Talk:Vox Day

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Sorry Cons, but what the heck does cratering sales mean?

I'm one of those old fogies who knows the difference between "affect" and "effect" and therefore has no need to say "impact". I have managed to put up with things that never rise or fall but always "spiral". I manage to put up with people "battling" illness, "bracing" for unfavourable weather.
And here we go.... why do people "author" books these days? In my day they wrote them. Next we will have Shakespeare (who died 400 years ago this week - did you know?) playwriting or in the case of the sonnets poeting them. Poeming perhaps.
AlanE (talk) 00:17, 27 April 2016 (EDT)
AlanE, if you feel want to improve the language of the article, then by all means do so. Conservative (talk) 11:57, 27 April 2016 (EDT)
The cratering sales term is a direct quote of something Vox Day wrote so I cannot change it. The rest of my mini-rant was nothing more than a general whinge at the increasing prevalence of certain buzz-words infecting my wonderful language. (And if anyone wants to discuss my use of my in that sentence, you're welcome....) AlanE (talk) 21:21, 27 April 2016 (EDT)

"Infecting your language". You sound like a Frenchman (the French are know for their linguistic purism as you probably know).

My guess is that with the advent of the internet and public school budgets being squeezed in aging Western nations, buzzwords/slang will increase and Rnglish instruction will degrade. I could be wrong, however. A very popular standardized college entry exam in the USA now has a written portion of the exam. Aburke (talk) 23:33, 27 April 2016 (EDT)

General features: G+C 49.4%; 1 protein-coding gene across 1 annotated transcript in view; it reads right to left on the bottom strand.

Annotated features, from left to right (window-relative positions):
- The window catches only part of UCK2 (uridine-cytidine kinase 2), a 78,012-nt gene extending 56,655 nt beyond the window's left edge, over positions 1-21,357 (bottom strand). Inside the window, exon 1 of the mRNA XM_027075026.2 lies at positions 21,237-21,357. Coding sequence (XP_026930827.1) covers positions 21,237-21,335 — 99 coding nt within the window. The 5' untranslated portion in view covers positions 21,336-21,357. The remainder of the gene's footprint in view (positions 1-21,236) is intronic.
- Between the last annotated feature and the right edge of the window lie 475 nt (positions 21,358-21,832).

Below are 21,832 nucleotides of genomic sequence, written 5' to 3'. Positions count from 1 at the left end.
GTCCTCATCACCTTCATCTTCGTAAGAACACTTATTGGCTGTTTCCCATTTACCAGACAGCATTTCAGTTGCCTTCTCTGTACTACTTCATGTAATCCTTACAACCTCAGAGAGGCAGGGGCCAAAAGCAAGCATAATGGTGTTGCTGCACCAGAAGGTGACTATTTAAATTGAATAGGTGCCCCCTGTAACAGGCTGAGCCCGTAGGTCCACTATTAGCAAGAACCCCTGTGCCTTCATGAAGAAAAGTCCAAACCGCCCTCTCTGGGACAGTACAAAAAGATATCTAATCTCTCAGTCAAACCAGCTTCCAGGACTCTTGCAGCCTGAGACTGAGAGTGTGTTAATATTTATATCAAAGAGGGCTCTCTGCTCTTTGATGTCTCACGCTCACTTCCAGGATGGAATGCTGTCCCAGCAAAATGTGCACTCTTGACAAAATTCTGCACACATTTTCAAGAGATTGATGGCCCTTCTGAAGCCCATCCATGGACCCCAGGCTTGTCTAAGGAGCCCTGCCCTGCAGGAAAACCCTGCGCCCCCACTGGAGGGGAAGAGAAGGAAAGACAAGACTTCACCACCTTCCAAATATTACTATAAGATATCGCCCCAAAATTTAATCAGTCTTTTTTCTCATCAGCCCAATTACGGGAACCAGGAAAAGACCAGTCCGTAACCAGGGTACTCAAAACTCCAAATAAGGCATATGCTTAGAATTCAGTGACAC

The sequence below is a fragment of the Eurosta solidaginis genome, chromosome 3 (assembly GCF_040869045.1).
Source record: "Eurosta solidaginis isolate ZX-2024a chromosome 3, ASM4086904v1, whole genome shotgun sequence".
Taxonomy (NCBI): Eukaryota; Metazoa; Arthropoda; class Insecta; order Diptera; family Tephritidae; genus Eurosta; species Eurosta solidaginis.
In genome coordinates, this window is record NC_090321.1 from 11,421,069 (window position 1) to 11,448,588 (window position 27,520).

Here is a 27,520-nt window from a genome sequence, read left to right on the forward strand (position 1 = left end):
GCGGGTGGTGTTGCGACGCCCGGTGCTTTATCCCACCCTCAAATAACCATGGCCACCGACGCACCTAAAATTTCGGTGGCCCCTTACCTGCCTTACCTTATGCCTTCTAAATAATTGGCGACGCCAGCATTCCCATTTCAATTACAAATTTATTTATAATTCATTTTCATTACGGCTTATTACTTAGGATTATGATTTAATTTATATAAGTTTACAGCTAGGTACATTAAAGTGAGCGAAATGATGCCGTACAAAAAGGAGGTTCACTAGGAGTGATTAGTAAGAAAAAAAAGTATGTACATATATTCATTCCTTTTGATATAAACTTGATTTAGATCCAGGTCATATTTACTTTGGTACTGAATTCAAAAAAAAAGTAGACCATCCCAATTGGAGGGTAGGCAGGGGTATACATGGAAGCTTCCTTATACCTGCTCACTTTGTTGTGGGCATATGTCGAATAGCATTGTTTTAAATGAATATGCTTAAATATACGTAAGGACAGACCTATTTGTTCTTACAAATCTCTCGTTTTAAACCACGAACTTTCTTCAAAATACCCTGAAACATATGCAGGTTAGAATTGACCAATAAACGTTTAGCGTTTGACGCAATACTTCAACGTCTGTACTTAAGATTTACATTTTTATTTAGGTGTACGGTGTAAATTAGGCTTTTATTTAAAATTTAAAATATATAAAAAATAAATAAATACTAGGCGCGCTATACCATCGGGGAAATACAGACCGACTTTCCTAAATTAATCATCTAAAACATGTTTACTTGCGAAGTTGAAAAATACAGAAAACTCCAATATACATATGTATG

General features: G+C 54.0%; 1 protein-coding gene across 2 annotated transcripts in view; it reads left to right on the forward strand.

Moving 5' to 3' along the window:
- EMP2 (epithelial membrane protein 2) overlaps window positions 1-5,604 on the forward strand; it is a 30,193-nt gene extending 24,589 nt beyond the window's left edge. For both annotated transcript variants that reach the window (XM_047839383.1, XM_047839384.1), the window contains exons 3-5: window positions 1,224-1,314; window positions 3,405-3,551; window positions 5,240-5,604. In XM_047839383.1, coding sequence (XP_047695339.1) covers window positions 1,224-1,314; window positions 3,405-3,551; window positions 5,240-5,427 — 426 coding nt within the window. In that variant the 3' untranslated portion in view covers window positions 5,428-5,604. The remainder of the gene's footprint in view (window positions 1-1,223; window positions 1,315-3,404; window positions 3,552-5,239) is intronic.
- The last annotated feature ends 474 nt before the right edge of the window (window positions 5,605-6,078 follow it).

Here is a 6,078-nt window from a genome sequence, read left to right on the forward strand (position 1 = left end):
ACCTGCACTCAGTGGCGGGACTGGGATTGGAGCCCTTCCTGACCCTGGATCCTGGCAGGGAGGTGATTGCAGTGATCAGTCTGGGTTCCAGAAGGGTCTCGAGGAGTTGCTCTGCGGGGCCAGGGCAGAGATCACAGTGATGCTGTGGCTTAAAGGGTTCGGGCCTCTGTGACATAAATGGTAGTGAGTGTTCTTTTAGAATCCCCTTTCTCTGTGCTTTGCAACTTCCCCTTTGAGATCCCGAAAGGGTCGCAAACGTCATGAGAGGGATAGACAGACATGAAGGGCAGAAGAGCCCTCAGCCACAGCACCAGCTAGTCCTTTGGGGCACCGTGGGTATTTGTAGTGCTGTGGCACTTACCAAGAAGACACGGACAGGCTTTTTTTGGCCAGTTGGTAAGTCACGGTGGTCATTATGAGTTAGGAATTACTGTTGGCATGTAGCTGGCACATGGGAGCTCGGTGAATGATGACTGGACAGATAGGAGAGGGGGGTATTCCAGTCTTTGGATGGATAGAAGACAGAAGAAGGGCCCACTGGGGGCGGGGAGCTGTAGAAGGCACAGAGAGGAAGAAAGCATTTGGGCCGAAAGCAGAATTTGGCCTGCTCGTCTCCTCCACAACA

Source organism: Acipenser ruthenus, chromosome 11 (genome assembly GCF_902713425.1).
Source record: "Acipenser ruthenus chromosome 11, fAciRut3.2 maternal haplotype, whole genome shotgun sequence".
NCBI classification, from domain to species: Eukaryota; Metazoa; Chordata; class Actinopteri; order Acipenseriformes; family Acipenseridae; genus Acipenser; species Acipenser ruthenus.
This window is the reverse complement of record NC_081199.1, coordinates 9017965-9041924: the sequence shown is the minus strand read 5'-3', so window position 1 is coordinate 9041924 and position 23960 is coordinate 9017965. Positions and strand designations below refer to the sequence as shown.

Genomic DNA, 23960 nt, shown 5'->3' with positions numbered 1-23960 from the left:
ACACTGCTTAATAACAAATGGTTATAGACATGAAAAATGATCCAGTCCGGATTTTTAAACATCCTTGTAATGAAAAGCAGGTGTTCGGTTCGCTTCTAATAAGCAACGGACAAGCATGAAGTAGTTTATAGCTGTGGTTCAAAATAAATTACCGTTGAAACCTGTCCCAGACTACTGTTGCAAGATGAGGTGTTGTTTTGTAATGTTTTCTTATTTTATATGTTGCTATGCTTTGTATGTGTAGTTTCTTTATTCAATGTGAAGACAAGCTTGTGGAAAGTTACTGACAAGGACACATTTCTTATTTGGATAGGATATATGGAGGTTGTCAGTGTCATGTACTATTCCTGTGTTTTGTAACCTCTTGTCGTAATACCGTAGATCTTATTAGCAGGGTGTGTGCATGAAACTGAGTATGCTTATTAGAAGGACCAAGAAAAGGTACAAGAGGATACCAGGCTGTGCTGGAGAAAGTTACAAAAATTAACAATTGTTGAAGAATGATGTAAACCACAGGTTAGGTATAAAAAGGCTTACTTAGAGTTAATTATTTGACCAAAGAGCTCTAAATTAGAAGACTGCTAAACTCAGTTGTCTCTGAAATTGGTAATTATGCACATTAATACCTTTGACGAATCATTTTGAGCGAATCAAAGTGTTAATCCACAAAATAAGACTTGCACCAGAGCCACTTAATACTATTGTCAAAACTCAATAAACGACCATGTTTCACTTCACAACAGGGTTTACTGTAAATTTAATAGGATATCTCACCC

I couldn't be less like a Frenchman - at least a Frenchman of the "French Academy". (However, I have found your average Frenchman - and woman - to be more accepting of the inevitability of new words.) My love of my language is largely due to its willingness over 1500 or so years to accept, embrace and subsequently further the meanings of the words carried into The Isles by the various settling peoples and their cultures.
Unfortunately, the latest settling culture has been the popular culture of America. It was all right when it was jazz and the Gershwins and Swing and Sinatra and Elvis and sweater girls. And so on. Then Britain fought back. The Beetles arrived, then mobs of other "groups" and chicks and intelligent rock bands like "Queen" and singers with class and musicality like Bryan Ferry.
Then America fought back by using its parochial leanings allied to market forces. If a film was to be a success in America it had to have an American "star", whether he or she fitted into the original narrative or not.

I react to this by insisting that I (a fourth generation Australian) am a bloke, not a guy. Maybe I should stop here.

AlanE (talk) 00:12, 29 April 2016 (EDT)